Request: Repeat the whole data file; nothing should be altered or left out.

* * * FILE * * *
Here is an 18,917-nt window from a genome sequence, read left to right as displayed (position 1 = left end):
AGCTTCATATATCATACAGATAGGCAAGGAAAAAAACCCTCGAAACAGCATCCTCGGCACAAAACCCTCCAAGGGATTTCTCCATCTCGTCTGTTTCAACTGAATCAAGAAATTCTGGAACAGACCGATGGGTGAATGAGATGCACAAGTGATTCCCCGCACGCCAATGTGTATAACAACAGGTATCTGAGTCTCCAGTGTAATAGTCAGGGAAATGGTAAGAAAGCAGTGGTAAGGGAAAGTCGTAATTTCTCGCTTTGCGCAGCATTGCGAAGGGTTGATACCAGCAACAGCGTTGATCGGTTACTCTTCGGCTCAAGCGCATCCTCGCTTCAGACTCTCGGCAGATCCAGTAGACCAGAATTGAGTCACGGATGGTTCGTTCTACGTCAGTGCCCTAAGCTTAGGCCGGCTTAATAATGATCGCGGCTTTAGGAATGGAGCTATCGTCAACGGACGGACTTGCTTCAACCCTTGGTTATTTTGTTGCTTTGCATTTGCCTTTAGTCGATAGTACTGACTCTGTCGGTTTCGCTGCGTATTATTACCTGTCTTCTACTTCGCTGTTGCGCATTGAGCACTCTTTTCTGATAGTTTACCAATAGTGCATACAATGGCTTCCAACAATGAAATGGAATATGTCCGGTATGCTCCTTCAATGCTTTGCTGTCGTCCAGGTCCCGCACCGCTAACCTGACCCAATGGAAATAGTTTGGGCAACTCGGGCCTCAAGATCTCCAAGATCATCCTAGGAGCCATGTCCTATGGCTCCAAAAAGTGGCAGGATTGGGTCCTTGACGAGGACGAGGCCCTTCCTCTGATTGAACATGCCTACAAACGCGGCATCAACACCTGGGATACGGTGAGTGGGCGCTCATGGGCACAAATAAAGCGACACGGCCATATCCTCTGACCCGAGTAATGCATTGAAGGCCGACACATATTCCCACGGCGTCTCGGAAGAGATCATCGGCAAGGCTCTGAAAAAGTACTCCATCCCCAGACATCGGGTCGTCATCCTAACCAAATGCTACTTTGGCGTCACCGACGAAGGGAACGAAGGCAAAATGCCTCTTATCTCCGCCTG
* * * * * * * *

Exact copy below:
Here is an 18,917-nt window from a genome sequence, read left to right as displayed (position 1 = left end):
AGCTTCATATATCATACAGATAGGCAAGGAAAAAAACCCTCGAAACAGCATCCTCGGCACAAAACCCTCCAAGGGATTTCTCCATCTCGTCTGTTTCAACTGAATCAAGAAATTCTGGAACAGACCGATGGGTGAATGAGATGCACAAGTGATTCCCCGCACGCCAATGTGTATAACAACAGGTATCTGAGTCTCCAGTGTAATAGTCAGGGAAATGGTAAGAAAGCAGTGGTAAGGGAAAGTCGTAATTTCTCGCTTTGCGCAGCATTGCGAAGGGTTGATACCAGCAACAGCGTTGATCGGTTACTCTTCGGCTCAAGCGCATCCTCGCTTCAGACTCTCGGCAGATCCAGTAGACCAGAATTGAGTCACGGATGGTTCGTTCTACGTCAGTGCCCTAAGCTTAGGCCGGCTTAATAATGATCGCGGCTTTAGGAATGGAGCTATCGTCAACGGACGGACTTGCTTCAACCCTTGGTTATTTTGTTGCTTTGCATTTGCCTTTAGTCGATAGTACTGACTCTGTCGGTTTCGCTGCGTATTATTACCTGTCTTCTACTTCGCTGTTGCGCATTGAGCACTCTTTTCTGATAGTTTACCAATAGTGCATACAATGGCTTCCAACAATGAAATGGAATATGTCCGGTATGCTCCTTCAATGCTTTGCTGTCGTCCAGGTCCCGCACCGCTAACCTGACCCAATGGAAATAGTTTGGGCAACTCGGGCCTCAAGATCTCCAAGATCATCCTAGGAGCCATGTCCTATGGCTCCAAAAAGTGGCAGGATTGGGTCCTTGACGAGGACGAGGCCCTTCCTCTGATTGAACATGCCTACAAACGCGGCATCAACACCTGGGATACGGTGAGTGGGCGCTCATGGGCACAAATAAAGCGACACGGCCATATCCTCTGACCCGAGTAATGCATTGAAGGCCGACACATATTCCCACGGCGTCTCGGAAGAGATCATCGGCAAGGCTCTGAAAAAGTACTCCATCCCCAGACATCGGGTCGTCATCCTAACCAAATGCTACTTTGGCGTCACCGACGAAGGGAACGAAGGCAAAATGCCTCTTATCTCCGCCTG